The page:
• • High-level decision making
  • • Taking initiatives
  • • Anticipating challenges and building strategies
  • • Emotional intelligence
  • • Interpersonal communications
  • • Team building and team work

Of course, there are tech-based skills too that you can learn to make yourself adaptable to the new reality of AI becoming integral to workplaces. These include programming, coding, natural language processing, and more.

While upskilling and reskilling sounds ideal, it may not be possible for everyone. Because first, who will pay for all this retraining? Government or employers? Will the workers be allowed reduced work hours so they can spend that time learning new skills? If not, how will childcare be managed if working parents have to devote more hours to equip themselves with new skill sets?

These are important questions to consider, and unless governments and employers join forces, a large number of displaced workers will be left with no new skills to find new work.

How To Minimize The Damage To The Workforce

Learn from Nokia’s Bridge Program.

In a case study published by Sandra J. Sucher and Susan J. Winterberg, in Harvard Business School Publication, the authors share the story of how Nokia created a new, comprehensive way of organizational restructuring in which displaced workers were given support and means to retrain themselves and find new employment opportunities.

This is how the story goes.

In 2011, Nokia shut down its phone R&D centers and factories in 13 countries. It was a hard decision, taken to save the company and its future in a drastically new competitive environment in which Nokia was badly losing.

The decision was set to impact 18,000 workers and disrupt local communities and employment markets.

Yet, the company was determined not to repeat the mistake it had made in 2008 in Bochum, Germany, when it closed down a factory plant. The workers there were never told of the decision, and only learnt it when they showed up to work one day. They found the doors closed, and were directed to a local arena where they were told they were being laid off as the plant was not cost-effective.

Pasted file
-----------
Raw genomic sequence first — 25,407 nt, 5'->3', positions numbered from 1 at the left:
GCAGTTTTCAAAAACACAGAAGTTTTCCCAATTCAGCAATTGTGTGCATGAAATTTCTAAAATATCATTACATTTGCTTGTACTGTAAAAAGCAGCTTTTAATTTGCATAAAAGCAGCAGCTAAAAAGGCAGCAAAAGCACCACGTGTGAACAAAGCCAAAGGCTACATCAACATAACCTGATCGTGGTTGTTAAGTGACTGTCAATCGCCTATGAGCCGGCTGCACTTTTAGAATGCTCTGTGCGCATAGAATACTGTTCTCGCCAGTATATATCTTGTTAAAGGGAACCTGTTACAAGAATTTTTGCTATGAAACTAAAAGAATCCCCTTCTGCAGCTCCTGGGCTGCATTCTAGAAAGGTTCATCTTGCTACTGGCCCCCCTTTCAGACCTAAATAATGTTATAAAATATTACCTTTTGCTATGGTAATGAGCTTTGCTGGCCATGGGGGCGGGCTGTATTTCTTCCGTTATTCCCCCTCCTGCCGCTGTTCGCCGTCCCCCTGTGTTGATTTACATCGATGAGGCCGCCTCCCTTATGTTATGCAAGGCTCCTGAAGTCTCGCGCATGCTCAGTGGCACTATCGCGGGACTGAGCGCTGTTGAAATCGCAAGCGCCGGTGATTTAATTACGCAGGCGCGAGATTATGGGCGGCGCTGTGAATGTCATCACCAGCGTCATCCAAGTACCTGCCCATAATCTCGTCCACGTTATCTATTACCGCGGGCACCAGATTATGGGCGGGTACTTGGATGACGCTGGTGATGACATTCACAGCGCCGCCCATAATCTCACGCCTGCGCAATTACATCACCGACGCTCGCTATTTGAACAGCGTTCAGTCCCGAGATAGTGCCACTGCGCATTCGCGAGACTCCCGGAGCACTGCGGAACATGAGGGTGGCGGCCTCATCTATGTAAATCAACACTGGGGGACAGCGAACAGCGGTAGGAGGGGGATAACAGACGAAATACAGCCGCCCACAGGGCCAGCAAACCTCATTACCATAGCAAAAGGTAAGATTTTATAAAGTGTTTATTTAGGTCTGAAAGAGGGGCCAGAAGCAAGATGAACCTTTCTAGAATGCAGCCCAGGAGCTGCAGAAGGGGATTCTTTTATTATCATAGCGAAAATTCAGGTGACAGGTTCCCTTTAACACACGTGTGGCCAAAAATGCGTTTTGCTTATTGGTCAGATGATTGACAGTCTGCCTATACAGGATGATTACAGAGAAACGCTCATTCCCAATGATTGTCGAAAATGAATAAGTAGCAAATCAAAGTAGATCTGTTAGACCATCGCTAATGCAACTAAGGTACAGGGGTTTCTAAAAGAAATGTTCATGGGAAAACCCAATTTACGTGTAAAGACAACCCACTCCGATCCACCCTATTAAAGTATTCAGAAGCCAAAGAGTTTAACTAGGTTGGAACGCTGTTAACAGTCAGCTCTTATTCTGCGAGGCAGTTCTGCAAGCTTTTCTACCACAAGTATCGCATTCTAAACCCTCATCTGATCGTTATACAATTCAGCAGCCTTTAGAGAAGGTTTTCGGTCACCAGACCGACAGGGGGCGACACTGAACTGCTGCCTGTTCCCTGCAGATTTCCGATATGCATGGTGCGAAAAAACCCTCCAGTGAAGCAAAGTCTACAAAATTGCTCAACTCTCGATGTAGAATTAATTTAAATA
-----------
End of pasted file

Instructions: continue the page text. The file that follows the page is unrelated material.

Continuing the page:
The whole thing was so sudden, so disrespectful, and so extreme, it resulted in massive public protests, people boycotting the Nokia brand, and damaging its global goodwill.

So, in 2011, Nokia developed a new way to handle company layoffs. This new approach — the Nokia Bridge Program — reflected the company values, and committed to maintaining morale and industry among employees who were going to lose their jobs.

This sustainable method of dealing with job losses and transitioning the impacted workers to other sectors of employment can be summarized in the following 6 steps.

1. Notify Them Well In Advance

As soon as it becomes clear to you that you will be laying off people, let them know. Send a company-wide or department-wide email (if your decision only impacts certain departments or teams) that you will be letting go of a significant proportion of your workforce.

Such advanced notification not only is required by law (the WARN Act compels you to give workers 60-days of advance layoff notice), but also has many benefits for you, your company, and impacted workers:

  • • It dispels any harmful rumors
  • • Prevents any doubt or uncertainty forming within the ranks
  • • Improves your goodwill as an authentic and upfront leader
  • • Emotionally and psychologically prepares the workforce for what’s to come
  • • Enables workers to start devising strategies for the eventuality
  • • Brings everyone on the same page
  • • Allows managers to distribute workload in a way that helps impacted workers spend reasonable time retraining or looking for other jobs
  • • Keeps the morale high as people finish up their current projects
  • • Allows you to hold discussions with teams where you can gather crucial feedback to inform your further moves

Layoffs are always a complicated decision. By inviting open conversations, you remove a lot of your hurdles, and enable everyone to deal with the news with more grit and determination.

Through its Nokia Bridge Program, the company involved impacted workers

2. Create Support Programs And Involve Impacted Employees To Design How These Programs Will Run

Through its Nokia Bridge Program, the company involved impacted workers as part of its decision-making process.

As these employees were going to be directly affected by this decision, it only made sense to ask them what it meant for them, the different ways it would impact them, the kinds of support they needed, how to make the transition more helpful, and what reasonable timelines all parties could realistically agree upon.

Through this crucial feedback, Nokia was able to design employee support programs that saw employee engagement levels soaring throughout the transitory period, a time when these levels usually plummet. All the R&D programs still in the pipeline were completed in time, too, with excellent results. And the company was able to restore its goodwill as well.